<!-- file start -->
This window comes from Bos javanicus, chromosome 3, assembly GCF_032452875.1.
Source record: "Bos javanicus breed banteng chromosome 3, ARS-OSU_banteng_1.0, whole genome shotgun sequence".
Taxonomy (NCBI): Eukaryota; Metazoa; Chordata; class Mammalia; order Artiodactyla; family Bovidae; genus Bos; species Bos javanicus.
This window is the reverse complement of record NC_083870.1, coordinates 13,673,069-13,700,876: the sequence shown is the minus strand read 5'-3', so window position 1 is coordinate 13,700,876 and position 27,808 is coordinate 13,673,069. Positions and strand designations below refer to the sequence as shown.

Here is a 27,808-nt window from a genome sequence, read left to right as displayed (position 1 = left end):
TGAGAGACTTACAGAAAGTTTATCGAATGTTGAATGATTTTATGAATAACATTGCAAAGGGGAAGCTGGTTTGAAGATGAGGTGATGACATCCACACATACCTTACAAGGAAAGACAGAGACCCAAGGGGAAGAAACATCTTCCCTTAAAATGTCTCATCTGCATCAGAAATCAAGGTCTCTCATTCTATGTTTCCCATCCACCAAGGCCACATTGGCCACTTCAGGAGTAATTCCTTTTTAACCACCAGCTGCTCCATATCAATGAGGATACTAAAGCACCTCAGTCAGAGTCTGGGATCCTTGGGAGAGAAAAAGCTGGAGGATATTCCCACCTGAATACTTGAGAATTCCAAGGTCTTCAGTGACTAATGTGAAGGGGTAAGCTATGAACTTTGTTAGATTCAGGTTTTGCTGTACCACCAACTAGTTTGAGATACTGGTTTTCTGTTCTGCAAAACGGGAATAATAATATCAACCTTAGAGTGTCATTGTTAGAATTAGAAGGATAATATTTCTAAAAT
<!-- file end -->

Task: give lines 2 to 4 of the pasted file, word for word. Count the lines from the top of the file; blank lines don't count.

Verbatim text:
Source record: "Bos javanicus breed banteng chromosome 3, ARS-OSU_banteng_1.0, whole genome shotgun sequence".
Taxonomy (NCBI): Eukaryota; Metazoa; Chordata; class Mammalia; order Artiodactyla; family Bovidae; genus Bos; species Bos javanicus.
This window is the reverse complement of record NC_083870.1, coordinates 13,673,069-13,700,876: the sequence shown is the minus strand read 5'-3', so window position 1 is coordinate 13,700,876 and position 27,808 is coordinate 13,673,069. Positions and strand designations below refer to the sequence as shown.